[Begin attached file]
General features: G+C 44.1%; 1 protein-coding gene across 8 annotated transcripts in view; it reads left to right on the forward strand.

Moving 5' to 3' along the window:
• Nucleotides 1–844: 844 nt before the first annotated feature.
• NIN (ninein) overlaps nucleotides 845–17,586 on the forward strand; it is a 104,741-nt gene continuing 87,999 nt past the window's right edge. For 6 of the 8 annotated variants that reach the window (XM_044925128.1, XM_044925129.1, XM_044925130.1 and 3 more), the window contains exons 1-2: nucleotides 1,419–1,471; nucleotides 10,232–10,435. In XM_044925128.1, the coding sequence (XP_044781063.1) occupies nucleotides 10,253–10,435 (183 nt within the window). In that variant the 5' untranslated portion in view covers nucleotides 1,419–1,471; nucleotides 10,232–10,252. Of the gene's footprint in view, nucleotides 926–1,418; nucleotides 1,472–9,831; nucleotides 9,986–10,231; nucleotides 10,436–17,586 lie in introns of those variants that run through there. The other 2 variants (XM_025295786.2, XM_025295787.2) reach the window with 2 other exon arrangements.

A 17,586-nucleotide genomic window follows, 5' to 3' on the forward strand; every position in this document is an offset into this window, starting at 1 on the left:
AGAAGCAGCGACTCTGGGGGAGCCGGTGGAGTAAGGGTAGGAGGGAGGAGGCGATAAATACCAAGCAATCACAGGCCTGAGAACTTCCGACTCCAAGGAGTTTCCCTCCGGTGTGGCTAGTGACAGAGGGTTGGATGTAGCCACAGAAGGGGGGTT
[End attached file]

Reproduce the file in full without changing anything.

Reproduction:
General features: G+C 44.1%; 1 protein-coding gene across 8 annotated transcripts in view; it reads left to right on the forward strand.

Moving 5' to 3' along the window:
• Nucleotides 1–844: 844 nt before the first annotated feature.
• NIN (ninein) overlaps nucleotides 845–17,586 on the forward strand; it is a 104,741-nt gene continuing 87,999 nt past the window's right edge. For 6 of the 8 annotated variants that reach the window (XM_044925128.1, XM_044925129.1, XM_044925130.1 and 3 more), the window contains exons 1-2: nucleotides 1,419–1,471; nucleotides 10,232–10,435. In XM_044925128.1, the coding sequence (XP_044781063.1) occupies nucleotides 10,253–10,435 (183 nt within the window). In that variant the 5' untranslated portion in view covers nucleotides 1,419–1,471; nucleotides 10,232–10,252. Of the gene's footprint in view, nucleotides 926–1,418; nucleotides 1,472–9,831; nucleotides 9,986–10,231; nucleotides 10,436–17,586 lie in introns of those variants that run through there. The other 2 variants (XM_025295786.2, XM_025295787.2) reach the window with 2 other exon arrangements.

A 17,586-nucleotide genomic window follows, 5' to 3' on the forward strand; every position in this document is an offset into this window, starting at 1 on the left:
AGAAGCAGCGACTCTGGGGGAGCCGGTGGAGTAAGGGTAGGAGGGAGGAGGCGATAAATACCAAGCAATCACAGGCCTGAGAACTTCCGACTCCAAGGAGTTTCCCTCCGGTGTGGCTAGTGACAGAGGGTTGGATGTAGCCACAGAAGGGGGGTT